Covid-19 required government departments to pull off a rapid shift to digital public service provision at the same time as managing a public health crisis. Many turned to robotic process automation (RPA) to quickly redesign their business process and tackle the administrational backlogs that accumulated as workers were confined to their homes.
Local authorities including Liverpool City Council and London Borough of Redbridge recently shared how RPA allowed them to accelerate admin processes, freeing up staff to focus on more important work.
Having accelerated their adoption of RPA, some government organisations are now looking to the next step: adding AI to their automated processes, also known as intelligent automation (IA). Last year, for example, NHS Shared Business Services opened a £250m framework tender for IA services, by which it means a “combination of some or all of artificial intelligence, robotic process automation (RPA) and machine learning to streamline and improve an organisation’s decision making”.
Some organisations have already had some success injecting AI and machine learning into their process automation initiatives. But a recent report by techUK, the trade body for technology suppliers, warned that a lack of skills and strategy could hinder success.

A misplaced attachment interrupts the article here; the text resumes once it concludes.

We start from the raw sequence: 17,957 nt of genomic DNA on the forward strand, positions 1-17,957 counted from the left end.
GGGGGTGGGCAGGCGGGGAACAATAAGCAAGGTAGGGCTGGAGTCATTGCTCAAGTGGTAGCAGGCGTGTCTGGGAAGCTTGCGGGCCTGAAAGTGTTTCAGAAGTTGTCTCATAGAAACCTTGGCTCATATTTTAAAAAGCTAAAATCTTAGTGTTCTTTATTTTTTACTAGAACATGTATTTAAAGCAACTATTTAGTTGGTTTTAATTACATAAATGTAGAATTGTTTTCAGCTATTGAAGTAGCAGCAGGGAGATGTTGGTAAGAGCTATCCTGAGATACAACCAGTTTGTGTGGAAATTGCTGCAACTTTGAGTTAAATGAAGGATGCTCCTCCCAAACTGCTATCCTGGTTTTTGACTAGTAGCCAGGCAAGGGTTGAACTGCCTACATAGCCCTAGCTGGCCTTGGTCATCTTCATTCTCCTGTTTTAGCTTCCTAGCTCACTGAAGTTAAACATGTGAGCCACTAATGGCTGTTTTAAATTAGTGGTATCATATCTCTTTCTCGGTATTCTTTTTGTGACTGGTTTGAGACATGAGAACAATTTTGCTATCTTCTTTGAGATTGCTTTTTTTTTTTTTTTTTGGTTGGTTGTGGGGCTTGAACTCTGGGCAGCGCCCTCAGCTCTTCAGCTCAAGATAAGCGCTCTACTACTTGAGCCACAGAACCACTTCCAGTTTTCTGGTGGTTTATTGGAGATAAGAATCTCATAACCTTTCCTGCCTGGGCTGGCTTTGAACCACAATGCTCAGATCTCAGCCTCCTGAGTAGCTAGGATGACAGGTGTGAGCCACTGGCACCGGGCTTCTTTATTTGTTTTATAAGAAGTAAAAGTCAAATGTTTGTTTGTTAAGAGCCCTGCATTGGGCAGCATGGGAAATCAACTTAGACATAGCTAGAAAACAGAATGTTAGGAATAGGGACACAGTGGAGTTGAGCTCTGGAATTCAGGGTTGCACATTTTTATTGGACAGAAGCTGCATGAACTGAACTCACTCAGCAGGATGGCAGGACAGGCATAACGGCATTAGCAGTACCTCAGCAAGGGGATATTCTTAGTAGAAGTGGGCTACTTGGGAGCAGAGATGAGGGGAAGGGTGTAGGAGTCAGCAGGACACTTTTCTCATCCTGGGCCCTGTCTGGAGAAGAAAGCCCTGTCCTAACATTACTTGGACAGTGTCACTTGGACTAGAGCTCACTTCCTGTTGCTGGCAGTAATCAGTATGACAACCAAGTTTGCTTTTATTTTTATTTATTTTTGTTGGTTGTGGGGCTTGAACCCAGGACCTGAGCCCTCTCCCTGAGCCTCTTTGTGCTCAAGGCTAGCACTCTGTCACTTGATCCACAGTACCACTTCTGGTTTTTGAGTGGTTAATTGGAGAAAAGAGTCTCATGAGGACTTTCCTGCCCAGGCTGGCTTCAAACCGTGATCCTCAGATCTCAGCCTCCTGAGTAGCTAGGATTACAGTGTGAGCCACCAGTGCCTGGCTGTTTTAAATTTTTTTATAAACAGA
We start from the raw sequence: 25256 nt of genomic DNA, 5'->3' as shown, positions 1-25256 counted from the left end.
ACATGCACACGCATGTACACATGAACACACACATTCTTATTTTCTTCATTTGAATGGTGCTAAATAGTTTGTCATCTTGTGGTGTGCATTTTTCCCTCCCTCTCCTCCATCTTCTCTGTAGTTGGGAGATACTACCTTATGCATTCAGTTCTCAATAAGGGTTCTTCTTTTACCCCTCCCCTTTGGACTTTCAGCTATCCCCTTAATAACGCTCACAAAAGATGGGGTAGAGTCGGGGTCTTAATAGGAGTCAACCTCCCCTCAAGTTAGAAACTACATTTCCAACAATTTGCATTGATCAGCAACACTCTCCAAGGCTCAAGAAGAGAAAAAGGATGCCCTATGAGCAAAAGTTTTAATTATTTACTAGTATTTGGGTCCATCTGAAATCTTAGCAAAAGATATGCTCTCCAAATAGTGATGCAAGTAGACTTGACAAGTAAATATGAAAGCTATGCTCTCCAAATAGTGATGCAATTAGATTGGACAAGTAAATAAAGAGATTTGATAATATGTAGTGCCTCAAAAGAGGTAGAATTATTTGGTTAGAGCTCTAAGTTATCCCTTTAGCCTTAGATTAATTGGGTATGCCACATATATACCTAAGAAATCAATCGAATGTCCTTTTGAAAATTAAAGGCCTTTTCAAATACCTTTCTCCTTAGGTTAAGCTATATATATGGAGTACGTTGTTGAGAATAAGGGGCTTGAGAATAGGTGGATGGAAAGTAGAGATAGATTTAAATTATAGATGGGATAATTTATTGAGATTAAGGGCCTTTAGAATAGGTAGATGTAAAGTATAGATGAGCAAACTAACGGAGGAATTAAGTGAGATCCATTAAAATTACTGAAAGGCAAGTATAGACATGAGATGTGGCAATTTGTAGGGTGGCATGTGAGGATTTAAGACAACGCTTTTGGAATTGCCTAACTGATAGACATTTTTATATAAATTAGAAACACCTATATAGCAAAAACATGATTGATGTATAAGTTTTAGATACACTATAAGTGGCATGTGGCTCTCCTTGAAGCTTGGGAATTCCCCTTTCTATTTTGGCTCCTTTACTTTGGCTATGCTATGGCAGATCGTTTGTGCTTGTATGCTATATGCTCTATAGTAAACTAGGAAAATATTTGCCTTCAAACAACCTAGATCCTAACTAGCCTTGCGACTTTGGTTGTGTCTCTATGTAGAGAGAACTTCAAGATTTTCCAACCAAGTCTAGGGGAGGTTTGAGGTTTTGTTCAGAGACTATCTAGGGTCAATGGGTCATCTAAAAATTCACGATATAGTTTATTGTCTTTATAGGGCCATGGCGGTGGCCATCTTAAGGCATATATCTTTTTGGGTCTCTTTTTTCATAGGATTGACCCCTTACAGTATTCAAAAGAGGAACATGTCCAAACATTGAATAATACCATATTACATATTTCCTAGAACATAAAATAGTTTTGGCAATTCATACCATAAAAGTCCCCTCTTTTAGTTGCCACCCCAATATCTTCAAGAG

Benefits of intelligent automation to the public sector
The ‘intelligence’ that IA adds to conventional RPA is in many cases the ability to process unstructured data: scanning images, understanding text, perhaps even processing audio. This makes it well-suited to public sector applications, according to Darrell West, director of governance studies at policy think tank The Brookings Institution. “With a lot of public data being unstructured in nature, IA is well-suited to make sense of text or image information that does not have uniform formatting or comes without much organisation,” West wrote last year.
In techUK’s report, it identified five drivers for intelligent automation in government. The first is the pandemic: “Covid-19 has brought into sharp focus the need for the public sector to be able to operate differently – both for the citizens it serves, and for the people that work within it.”